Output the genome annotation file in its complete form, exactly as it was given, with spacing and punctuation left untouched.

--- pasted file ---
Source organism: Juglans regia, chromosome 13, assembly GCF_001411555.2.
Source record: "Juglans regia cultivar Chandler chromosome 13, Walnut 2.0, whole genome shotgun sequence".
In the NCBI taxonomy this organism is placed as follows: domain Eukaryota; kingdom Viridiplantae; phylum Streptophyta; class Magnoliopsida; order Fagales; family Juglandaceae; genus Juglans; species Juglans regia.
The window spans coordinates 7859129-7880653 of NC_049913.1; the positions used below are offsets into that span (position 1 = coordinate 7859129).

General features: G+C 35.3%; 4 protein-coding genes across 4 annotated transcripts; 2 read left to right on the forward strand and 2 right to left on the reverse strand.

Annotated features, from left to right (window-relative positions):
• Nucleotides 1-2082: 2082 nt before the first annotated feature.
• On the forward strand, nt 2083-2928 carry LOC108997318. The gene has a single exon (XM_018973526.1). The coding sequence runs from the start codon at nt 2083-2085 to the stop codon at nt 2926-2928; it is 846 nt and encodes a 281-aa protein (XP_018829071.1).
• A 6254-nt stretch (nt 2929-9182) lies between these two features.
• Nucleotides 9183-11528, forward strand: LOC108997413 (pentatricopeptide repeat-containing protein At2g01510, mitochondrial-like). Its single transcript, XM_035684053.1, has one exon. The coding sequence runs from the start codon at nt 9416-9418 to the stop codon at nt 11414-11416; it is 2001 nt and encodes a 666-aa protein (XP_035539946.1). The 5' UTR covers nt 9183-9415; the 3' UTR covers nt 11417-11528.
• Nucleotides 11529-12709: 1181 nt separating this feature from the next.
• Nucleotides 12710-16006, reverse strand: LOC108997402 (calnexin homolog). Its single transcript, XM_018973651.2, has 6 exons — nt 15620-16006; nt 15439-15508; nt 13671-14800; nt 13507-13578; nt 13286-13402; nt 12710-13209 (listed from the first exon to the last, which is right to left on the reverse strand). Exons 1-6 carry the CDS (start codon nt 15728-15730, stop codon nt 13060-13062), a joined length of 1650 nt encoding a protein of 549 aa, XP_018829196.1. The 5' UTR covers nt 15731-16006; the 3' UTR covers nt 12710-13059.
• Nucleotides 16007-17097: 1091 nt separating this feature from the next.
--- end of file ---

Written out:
Source organism: Juglans regia, chromosome 13, assembly GCF_001411555.2.
Source record: "Juglans regia cultivar Chandler chromosome 13, Walnut 2.0, whole genome shotgun sequence".
In the NCBI taxonomy this organism is placed as follows: domain Eukaryota; kingdom Viridiplantae; phylum Streptophyta; class Magnoliopsida; order Fagales; family Juglandaceae; genus Juglans; species Juglans regia.
The window spans coordinates 7859129-7880653 of NC_049913.1; the positions used below are offsets into that span (position 1 = coordinate 7859129).

General features: G+C 35.3%; 4 protein-coding genes across 4 annotated transcripts; 2 read left to right on the forward strand and 2 right to left on the reverse strand.

Annotated features, from left to right (window-relative positions):
• Nucleotides 1-2082: 2082 nt before the first annotated feature.
• On the forward strand, nt 2083-2928 carry LOC108997318. The gene has a single exon (XM_018973526.1). The coding sequence runs from the start codon at nt 2083-2085 to the stop codon at nt 2926-2928; it is 846 nt and encodes a 281-aa protein (XP_018829071.1).
• A 6254-nt stretch (nt 2929-9182) lies between these two features.
• Nucleotides 9183-11528, forward strand: LOC108997413 (pentatricopeptide repeat-containing protein At2g01510, mitochondrial-like). Its single transcript, XM_035684053.1, has one exon. The coding sequence runs from the start codon at nt 9416-9418 to the stop codon at nt 11414-11416; it is 2001 nt and encodes a 666-aa protein (XP_035539946.1). The 5' UTR covers nt 9183-9415; the 3' UTR covers nt 11417-11528.
• Nucleotides 11529-12709: 1181 nt separating this feature from the next.
• Nucleotides 12710-16006, reverse strand: LOC108997402 (calnexin homolog). Its single transcript, XM_018973651.2, has 6 exons — nt 15620-16006; nt 15439-15508; nt 13671-14800; nt 13507-13578; nt 13286-13402; nt 12710-13209 (listed from the first exon to the last, which is right to left on the reverse strand). Exons 1-6 carry the CDS (start codon nt 15728-15730, stop codon nt 13060-13062), a joined length of 1650 nt encoding a protein of 549 aa, XP_018829196.1. The 5' UTR covers nt 15731-16006; the 3' UTR covers nt 12710-13059.
• Nucleotides 16007-17097: 1091 nt separating this feature from the next.